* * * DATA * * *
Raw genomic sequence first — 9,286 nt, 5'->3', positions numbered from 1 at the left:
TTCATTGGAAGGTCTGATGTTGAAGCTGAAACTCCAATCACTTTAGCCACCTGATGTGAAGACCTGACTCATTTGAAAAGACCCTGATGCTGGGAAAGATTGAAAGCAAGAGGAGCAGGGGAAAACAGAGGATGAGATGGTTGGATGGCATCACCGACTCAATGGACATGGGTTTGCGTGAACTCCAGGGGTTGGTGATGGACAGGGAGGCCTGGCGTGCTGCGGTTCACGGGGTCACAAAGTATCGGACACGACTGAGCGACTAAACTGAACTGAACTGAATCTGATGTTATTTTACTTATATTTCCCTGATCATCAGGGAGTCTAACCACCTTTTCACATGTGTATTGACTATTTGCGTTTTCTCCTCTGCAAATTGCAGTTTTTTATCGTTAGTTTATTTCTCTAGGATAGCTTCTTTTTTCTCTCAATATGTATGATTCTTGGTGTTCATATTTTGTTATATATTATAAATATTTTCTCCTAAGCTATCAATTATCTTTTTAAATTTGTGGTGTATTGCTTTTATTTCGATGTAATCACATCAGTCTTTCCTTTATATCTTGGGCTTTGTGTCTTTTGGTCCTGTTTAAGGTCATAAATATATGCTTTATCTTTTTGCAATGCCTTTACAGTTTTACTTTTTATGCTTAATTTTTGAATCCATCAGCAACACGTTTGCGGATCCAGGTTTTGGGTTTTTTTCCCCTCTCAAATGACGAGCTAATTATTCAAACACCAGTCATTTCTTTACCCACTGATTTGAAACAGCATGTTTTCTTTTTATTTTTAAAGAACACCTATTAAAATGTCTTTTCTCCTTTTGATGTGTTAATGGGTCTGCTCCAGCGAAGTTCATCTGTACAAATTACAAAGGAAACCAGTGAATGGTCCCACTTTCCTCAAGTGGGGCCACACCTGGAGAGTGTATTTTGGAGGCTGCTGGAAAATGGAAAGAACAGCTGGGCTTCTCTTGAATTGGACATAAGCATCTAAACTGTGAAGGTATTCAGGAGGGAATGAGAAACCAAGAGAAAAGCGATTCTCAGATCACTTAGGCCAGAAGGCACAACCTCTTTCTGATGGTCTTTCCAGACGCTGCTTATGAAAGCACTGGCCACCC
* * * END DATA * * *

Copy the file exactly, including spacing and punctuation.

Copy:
Raw genomic sequence first — 9,286 nt, 5'->3', positions numbered from 1 at the left:
TTCATTGGAAGGTCTGATGTTGAAGCTGAAACTCCAATCACTTTAGCCACCTGATGTGAAGACCTGACTCATTTGAAAAGACCCTGATGCTGGGAAAGATTGAAAGCAAGAGGAGCAGGGGAAAACAGAGGATGAGATGGTTGGATGGCATCACCGACTCAATGGACATGGGTTTGCGTGAACTCCAGGGGTTGGTGATGGACAGGGAGGCCTGGCGTGCTGCGGTTCACGGGGTCACAAAGTATCGGACACGACTGAGCGACTAAACTGAACTGAACTGAATCTGATGTTATTTTACTTATATTTCCCTGATCATCAGGGAGTCTAACCACCTTTTCACATGTGTATTGACTATTTGCGTTTTCTCCTCTGCAAATTGCAGTTTTTTATCGTTAGTTTATTTCTCTAGGATAGCTTCTTTTTTCTCTCAATATGTATGATTCTTGGTGTTCATATTTTGTTATATATTATAAATATTTTCTCCTAAGCTATCAATTATCTTTTTAAATTTGTGGTGTATTGCTTTTATTTCGATGTAATCACATCAGTCTTTCCTTTATATCTTGGGCTTTGTGTCTTTTGGTCCTGTTTAAGGTCATAAATATATGCTTTATCTTTTTGCAATGCCTTTACAGTTTTACTTTTTATGCTTAATTTTTGAATCCATCAGCAACACGTTTGCGGATCCAGGTTTTGGGTTTTTTTCCCCTCTCAAATGACGAGCTAATTATTCAAACACCAGTCATTTCTTTACCCACTGATTTGAAACAGCATGTTTTCTTTTTATTTTTAAAGAACACCTATTAAAATGTCTTTTCTCCTTTTGATGTGTTAATGGGTCTGCTCCAGCGAAGTTCATCTGTACAAATTACAAAGGAAACCAGTGAATGGTCCCACTTTCCTCAAGTGGGGCCACACCTGGAGAGTGTATTTTGGAGGCTGCTGGAAAATGGAAAGAACAGCTGGGCTTCTCTTGAATTGGACATAAGCATCTAAACTGTGAAGGTATTCAGGAGGGAATGAGAAACCAAGAGAAAAGCGATTCTCAGATCACTTAGGCCAGAAGGCACAACCTCTTTCTGATGGTCTTTCCAGACGCTGCTTATGAAAGCACTGGCCACCC